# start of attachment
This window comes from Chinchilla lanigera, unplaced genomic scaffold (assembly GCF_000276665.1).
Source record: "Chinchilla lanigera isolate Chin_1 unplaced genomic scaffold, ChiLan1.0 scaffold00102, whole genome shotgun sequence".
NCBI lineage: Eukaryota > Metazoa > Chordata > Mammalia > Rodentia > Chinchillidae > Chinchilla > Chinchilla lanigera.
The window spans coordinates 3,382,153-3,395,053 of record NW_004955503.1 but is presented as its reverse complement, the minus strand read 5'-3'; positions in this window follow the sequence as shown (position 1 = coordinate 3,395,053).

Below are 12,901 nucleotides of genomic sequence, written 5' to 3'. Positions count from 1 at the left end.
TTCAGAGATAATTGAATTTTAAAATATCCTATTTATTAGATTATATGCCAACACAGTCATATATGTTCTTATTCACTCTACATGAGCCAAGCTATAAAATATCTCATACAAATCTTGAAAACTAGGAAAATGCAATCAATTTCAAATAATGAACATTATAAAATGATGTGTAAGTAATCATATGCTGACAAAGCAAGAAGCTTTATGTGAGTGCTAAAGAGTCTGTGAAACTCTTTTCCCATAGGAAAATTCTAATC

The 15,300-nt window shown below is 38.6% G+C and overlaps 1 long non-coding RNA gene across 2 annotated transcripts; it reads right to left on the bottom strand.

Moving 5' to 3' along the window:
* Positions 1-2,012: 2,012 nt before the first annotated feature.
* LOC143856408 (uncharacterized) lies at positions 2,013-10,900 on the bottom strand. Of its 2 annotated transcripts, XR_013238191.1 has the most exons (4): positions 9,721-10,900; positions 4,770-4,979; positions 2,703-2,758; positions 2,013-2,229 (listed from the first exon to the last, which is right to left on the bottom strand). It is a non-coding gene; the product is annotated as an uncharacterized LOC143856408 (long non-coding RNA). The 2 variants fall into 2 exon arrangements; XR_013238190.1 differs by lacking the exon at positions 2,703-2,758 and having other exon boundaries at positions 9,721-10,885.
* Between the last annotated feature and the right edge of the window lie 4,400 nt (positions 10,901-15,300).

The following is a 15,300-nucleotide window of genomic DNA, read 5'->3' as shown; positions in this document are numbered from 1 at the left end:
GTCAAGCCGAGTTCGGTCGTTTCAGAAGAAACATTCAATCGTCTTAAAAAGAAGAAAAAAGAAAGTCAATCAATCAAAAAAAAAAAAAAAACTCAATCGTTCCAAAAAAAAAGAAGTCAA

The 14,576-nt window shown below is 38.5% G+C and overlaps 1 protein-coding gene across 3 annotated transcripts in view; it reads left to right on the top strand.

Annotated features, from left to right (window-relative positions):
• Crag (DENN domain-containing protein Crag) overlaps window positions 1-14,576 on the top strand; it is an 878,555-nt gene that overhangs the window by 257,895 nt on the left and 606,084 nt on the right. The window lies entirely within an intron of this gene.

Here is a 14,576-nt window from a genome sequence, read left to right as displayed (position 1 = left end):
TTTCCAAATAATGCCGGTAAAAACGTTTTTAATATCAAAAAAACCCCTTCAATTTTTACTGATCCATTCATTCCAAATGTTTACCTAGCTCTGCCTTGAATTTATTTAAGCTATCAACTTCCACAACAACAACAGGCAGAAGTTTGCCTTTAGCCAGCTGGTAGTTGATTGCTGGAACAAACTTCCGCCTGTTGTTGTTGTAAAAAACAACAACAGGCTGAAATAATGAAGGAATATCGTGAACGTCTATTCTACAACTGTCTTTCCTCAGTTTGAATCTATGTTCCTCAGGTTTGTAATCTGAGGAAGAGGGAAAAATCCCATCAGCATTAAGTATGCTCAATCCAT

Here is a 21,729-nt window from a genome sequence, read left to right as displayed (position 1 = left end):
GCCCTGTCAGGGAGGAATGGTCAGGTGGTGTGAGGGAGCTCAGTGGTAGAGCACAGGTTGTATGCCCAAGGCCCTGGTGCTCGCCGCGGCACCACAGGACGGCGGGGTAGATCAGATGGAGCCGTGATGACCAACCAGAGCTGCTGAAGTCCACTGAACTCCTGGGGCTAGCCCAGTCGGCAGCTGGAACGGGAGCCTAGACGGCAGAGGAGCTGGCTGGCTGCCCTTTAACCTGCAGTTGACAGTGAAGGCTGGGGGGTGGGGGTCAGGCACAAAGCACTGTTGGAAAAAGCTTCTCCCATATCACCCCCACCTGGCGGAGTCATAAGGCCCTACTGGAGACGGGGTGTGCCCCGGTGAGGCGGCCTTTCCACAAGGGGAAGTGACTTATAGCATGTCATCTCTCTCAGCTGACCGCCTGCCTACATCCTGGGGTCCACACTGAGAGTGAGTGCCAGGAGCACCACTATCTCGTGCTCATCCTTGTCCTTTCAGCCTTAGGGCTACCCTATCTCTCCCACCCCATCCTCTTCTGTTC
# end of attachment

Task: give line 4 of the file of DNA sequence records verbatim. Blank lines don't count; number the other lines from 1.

The window spans coordinates 3,382,153-3,395,053 of record NW_004955503.1 but is presented as its reverse complement, the minus strand read 5'-3'; positions in this window follow the sequence as shown (position 1 = coordinate 3,395,053).